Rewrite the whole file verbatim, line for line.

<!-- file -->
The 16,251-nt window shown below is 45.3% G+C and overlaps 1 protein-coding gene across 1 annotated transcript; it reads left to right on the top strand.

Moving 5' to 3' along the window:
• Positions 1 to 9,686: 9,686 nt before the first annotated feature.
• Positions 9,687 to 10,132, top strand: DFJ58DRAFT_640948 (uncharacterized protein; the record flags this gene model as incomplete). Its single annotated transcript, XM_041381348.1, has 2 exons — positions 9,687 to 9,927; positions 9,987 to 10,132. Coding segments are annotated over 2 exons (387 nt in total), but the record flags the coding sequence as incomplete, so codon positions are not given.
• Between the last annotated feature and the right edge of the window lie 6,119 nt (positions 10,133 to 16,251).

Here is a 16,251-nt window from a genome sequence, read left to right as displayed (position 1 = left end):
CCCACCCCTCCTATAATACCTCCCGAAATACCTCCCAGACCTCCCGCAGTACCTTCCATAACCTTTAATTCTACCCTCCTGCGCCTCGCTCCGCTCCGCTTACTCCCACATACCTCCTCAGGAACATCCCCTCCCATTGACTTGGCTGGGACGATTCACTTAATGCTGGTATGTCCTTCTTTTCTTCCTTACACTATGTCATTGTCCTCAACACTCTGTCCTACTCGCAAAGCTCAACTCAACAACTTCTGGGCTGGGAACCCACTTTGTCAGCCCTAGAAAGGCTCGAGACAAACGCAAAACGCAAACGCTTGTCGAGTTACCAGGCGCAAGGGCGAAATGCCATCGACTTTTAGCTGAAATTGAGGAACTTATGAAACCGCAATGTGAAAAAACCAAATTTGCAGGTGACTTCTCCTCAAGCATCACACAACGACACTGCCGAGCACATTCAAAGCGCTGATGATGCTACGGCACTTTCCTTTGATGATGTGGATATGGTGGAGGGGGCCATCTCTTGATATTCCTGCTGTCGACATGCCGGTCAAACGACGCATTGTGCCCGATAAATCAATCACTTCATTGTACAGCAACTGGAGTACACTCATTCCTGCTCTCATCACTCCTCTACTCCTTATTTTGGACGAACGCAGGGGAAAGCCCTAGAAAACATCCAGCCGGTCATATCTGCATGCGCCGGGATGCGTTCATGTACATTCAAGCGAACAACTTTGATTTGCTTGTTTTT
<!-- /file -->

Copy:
The 16,251-nt window shown below is 45.3% G+C and overlaps 1 protein-coding gene across 1 annotated transcript; it reads left to right on the top strand.

Moving 5' to 3' along the window:
• Positions 1 to 9,686: 9,686 nt before the first annotated feature.
• Positions 9,687 to 10,132, top strand: DFJ58DRAFT_640948 (uncharacterized protein; the record flags this gene model as incomplete). Its single annotated transcript, XM_041381348.1, has 2 exons — positions 9,687 to 9,927; positions 9,987 to 10,132. Coding segments are annotated over 2 exons (387 nt in total), but the record flags the coding sequence as incomplete, so codon positions are not given.
• Between the last annotated feature and the right edge of the window lie 6,119 nt (positions 10,133 to 16,251).

Here is a 16,251-nt window from a genome sequence, read left to right as displayed (position 1 = left end):
CCCACCCCTCCTATAATACCTCCCGAAATACCTCCCAGACCTCCCGCAGTACCTTCCATAACCTTTAATTCTACCCTCCTGCGCCTCGCTCCGCTCCGCTTACTCCCACATACCTCCTCAGGAACATCCCCTCCCATTGACTTGGCTGGGACGATTCACTTAATGCTGGTATGTCCTTCTTTTCTTCCTTACACTATGTCATTGTCCTCAACACTCTGTCCTACTCGCAAAGCTCAACTCAACAACTTCTGGGCTGGGAACCCACTTTGTCAGCCCTAGAAAGGCTCGAGACAAACGCAAAACGCAAACGCTTGTCGAGTTACCAGGCGCAAGGGCGAAATGCCATCGACTTTTAGCTGAAATTGAGGAACTTATGAAACCGCAATGTGAAAAAACCAAATTTGCAGGTGACTTCTCCTCAAGCATCACACAACGACACTGCCGAGCACATTCAAAGCGCTGATGATGCTACGGCACTTTCCTTTGATGATGTGGATATGGTGGAGGGGGCCATCTCTTGATATTCCTGCTGTCGACATGCCGGTCAAACGACGCATTGTGCCCGATAAATCAATCACTTCATTGTACAGCAACTGGAGTACACTCATTCCTGCTCTCATCACTCCTCTACTCCTTATTTTGGACGAACGCAGGGGAAAGCCCTAGAAAACATCCAGCCGGTCATATCTGCATGCGCCGGGATGCGTTCATGTACATTCAAGCGAACAACTTTGATTTGCTTGTTTTT